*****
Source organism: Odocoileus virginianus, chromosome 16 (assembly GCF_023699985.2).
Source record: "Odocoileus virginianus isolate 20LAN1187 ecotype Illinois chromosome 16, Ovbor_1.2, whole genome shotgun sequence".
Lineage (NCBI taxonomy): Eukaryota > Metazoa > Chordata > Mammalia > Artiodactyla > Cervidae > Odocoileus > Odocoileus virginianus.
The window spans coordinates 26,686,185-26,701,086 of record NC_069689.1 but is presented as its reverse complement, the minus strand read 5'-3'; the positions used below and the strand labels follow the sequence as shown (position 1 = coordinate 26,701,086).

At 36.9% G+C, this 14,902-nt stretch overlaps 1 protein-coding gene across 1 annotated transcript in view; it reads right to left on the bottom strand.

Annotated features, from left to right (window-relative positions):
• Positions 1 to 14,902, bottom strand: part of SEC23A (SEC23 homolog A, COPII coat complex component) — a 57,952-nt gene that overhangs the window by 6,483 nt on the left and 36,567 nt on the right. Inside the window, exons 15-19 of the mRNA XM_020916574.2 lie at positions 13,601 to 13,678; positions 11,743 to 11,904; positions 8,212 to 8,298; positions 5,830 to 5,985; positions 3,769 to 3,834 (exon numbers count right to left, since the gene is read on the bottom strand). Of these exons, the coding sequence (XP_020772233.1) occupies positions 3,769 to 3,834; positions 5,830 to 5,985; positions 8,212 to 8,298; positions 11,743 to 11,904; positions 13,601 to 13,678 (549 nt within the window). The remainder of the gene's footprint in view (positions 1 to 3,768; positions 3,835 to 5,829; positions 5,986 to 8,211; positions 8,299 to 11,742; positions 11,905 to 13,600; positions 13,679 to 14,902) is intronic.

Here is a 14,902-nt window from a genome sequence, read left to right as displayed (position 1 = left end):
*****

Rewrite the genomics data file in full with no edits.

Source organism: Odocoileus virginianus, chromosome 16 (assembly GCF_023699985.2).
Source record: "Odocoileus virginianus isolate 20LAN1187 ecotype Illinois chromosome 16, Ovbor_1.2, whole genome shotgun sequence".
Lineage (NCBI taxonomy): Eukaryota > Metazoa > Chordata > Mammalia > Artiodactyla > Cervidae > Odocoileus > Odocoileus virginianus.
The window spans coordinates 26,686,185-26,701,086 of record NC_069689.1 but is presented as its reverse complement, the minus strand read 5'-3'; the positions used below and the strand labels follow the sequence as shown (position 1 = coordinate 26,701,086).

At 36.9% G+C, this 14,902-nt stretch overlaps 1 protein-coding gene across 1 annotated transcript in view; it reads right to left on the bottom strand.

Annotated features, from left to right (window-relative positions):
• Positions 1 to 14,902, bottom strand: part of SEC23A (SEC23 homolog A, COPII coat complex component) — a 57,952-nt gene that overhangs the window by 6,483 nt on the left and 36,567 nt on the right. Inside the window, exons 15-19 of the mRNA XM_020916574.2 lie at positions 13,601 to 13,678; positions 11,743 to 11,904; positions 8,212 to 8,298; positions 5,830 to 5,985; positions 3,769 to 3,834 (exon numbers count right to left, since the gene is read on the bottom strand). Of these exons, the coding sequence (XP_020772233.1) occupies positions 3,769 to 3,834; positions 5,830 to 5,985; positions 8,212 to 8,298; positions 11,743 to 11,904; positions 13,601 to 13,678 (549 nt within the window). The remainder of the gene's footprint in view (positions 1 to 3,768; positions 3,835 to 5,829; positions 5,986 to 8,211; positions 8,299 to 11,742; positions 11,905 to 13,600; positions 13,679 to 14,902) is intronic.

Here is a 14,902-nt window from a genome sequence, read left to right as displayed (position 1 = left end):